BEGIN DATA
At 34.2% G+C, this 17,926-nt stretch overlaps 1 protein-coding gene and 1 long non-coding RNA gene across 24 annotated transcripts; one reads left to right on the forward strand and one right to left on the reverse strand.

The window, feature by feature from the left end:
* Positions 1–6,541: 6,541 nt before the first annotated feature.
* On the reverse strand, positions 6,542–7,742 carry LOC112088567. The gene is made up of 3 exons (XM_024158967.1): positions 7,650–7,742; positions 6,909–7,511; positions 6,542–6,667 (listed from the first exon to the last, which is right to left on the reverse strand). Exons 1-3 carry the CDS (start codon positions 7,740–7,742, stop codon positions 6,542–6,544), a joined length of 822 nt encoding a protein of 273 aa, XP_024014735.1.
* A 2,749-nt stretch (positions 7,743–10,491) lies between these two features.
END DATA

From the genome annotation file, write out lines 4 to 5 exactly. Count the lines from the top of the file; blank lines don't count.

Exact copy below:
* On the reverse strand, positions 6,542–7,742 carry LOC112088567. The gene is made up of 3 exons (XM_024158967.1): positions 7,650–7,742; positions 6,909–7,511; positions 6,542–6,667 (listed from the first exon to the last, which is right to left on the reverse strand). Exons 1-3 carry the CDS (start codon positions 7,740–7,742, stop codon positions 6,542–6,544), a joined length of 822 nt encoding a protein of 273 aa, XP_024014735.1.
* A 2,749-nt stretch (positions 7,743–10,491) lies between these two features.